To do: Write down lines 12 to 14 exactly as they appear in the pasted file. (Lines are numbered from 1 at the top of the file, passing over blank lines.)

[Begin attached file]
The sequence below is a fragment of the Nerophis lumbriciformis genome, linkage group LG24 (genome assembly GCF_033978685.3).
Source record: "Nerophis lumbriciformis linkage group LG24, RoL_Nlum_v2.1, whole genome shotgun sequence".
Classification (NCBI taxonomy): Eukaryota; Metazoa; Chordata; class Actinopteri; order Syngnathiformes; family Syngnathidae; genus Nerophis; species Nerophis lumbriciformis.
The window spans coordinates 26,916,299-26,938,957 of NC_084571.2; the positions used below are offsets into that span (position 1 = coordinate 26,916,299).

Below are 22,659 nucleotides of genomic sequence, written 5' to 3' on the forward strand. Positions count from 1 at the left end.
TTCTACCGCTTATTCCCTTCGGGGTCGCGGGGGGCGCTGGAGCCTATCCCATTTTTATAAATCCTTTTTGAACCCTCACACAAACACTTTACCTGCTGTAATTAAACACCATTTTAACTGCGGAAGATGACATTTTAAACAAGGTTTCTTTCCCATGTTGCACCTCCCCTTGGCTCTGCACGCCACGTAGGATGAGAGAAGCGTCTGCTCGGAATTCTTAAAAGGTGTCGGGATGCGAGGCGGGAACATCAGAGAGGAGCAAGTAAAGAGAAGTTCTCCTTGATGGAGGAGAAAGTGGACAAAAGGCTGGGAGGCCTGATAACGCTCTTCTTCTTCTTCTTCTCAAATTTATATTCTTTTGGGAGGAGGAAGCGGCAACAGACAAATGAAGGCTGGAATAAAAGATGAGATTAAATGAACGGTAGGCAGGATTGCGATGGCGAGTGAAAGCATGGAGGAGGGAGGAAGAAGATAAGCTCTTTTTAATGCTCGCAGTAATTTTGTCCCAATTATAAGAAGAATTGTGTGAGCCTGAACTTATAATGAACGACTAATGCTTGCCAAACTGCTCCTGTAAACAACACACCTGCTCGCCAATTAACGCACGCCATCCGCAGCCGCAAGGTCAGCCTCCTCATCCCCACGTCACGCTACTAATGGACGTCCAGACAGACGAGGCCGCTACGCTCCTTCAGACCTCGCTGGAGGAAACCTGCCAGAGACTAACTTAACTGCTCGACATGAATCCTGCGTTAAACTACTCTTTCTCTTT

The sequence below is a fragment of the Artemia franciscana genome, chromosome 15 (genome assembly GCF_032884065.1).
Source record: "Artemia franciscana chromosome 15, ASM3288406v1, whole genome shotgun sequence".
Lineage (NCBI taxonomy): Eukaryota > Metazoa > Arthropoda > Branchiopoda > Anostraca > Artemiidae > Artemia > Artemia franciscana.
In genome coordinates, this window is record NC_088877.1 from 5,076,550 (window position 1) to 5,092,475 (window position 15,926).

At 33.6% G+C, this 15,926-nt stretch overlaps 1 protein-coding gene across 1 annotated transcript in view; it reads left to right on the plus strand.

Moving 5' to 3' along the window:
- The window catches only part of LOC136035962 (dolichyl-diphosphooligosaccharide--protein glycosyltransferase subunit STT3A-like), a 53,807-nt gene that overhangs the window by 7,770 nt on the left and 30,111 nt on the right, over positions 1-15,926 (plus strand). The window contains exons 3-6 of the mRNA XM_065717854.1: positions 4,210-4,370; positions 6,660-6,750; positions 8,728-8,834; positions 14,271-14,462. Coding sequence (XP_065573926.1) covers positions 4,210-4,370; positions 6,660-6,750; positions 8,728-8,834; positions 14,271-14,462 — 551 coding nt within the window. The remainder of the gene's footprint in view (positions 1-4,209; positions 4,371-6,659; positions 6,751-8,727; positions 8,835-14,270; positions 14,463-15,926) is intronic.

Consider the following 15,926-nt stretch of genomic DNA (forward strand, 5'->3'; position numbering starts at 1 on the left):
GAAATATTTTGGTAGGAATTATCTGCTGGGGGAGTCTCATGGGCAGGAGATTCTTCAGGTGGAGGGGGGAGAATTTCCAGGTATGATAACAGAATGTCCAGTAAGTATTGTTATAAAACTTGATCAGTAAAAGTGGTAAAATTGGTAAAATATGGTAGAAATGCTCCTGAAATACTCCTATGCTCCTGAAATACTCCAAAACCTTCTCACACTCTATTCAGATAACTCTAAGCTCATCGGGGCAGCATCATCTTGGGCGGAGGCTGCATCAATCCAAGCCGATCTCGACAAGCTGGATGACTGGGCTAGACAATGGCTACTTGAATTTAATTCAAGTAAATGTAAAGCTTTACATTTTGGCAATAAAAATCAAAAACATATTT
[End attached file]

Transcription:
Moving 5' to 3' along the window:
- The window catches only part of LOC136035962 (dolichyl-diphosphooligosaccharide--protein glycosyltransferase subunit STT3A-like), a 53,807-nt gene that overhangs the window by 7,770 nt on the left and 30,111 nt on the right, over positions 1-15,926 (plus strand). The window contains exons 3-6 of the mRNA XM_065717854.1: positions 4,210-4,370; positions 6,660-6,750; positions 8,728-8,834; positions 14,271-14,462. Coding sequence (XP_065573926.1) covers positions 4,210-4,370; positions 6,660-6,750; positions 8,728-8,834; positions 14,271-14,462 — 551 coding nt within the window. The remainder of the gene's footprint in view (positions 1-4,209; positions 4,371-6,659; positions 6,751-8,727; positions 8,835-14,270; positions 14,463-15,926) is intronic.

Consider the following 15,926-nt stretch of genomic DNA (forward strand, 5'->3'; position numbering starts at 1 on the left):